The underlying narrative here is that for the freight market, increasing payloads for rail transport are evident year-on-year, but they are offset by road freight payload market that is growing slower. Road freight is particularly important as it is earning less income per ton-shipped at an increasing rate. Transnet Ltd, may need to orientate itself toward improving the effectiveness operational practices in order to harness the slower road freight market. Road freight will need a regulatory framework beyond the strategic policy positions such as the strategy, information management frameworks, or implementation plans associated with the industry from the National Department of Transport.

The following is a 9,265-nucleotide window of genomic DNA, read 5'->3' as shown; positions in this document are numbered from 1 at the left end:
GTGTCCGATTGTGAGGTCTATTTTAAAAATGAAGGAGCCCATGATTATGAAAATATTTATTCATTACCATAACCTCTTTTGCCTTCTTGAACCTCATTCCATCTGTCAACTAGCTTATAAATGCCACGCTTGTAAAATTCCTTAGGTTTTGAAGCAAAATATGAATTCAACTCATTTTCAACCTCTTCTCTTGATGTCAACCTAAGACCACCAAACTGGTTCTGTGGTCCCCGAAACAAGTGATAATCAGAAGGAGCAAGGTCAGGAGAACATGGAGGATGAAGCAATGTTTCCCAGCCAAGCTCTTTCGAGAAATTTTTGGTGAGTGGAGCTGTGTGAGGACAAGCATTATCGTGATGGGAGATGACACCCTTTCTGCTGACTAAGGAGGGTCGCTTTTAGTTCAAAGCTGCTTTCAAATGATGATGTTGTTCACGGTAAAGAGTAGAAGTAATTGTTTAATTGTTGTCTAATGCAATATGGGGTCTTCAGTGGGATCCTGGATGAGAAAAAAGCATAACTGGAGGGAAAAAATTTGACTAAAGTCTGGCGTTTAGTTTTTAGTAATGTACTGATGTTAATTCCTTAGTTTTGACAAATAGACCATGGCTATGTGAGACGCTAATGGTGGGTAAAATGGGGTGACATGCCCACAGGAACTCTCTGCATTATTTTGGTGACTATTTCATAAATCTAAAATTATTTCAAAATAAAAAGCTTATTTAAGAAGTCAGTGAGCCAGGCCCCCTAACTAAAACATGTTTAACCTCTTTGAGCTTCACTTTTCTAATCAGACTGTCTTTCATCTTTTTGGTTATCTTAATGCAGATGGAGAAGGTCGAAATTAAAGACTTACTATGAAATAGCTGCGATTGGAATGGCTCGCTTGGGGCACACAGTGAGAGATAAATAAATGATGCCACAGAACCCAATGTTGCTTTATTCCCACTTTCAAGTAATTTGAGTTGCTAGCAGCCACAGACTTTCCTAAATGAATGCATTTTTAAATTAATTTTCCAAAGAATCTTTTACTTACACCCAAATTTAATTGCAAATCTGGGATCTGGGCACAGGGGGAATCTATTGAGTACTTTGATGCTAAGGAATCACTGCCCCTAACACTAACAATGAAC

From a land passenger transport market perspective, there is more reason to expand the survey to include minibus and midi-bus services because of the nature of the passenger market. However, with the small glimpse at hand, the market is on a decline with regard to passenger volumes, but on the rise in terms of income. The ratio is important here. Passenger rail is less competitive, and the media reports of the stigma against Metrorail has been quite clear in the numbers. Commuters have more and probably better options, and the consistent decline of nearly 60 million passenger journeys this year already is clear evidence. Whether it is a shift toward private cars or the dominant public transport, if not ride-hailing and emerging shuttle services— high capital incumbents are loosing their foothold.
*Thank you for getting through this one. The Land Transport Survey is readily available from Statistics South Africa, published on the 21st October 2019.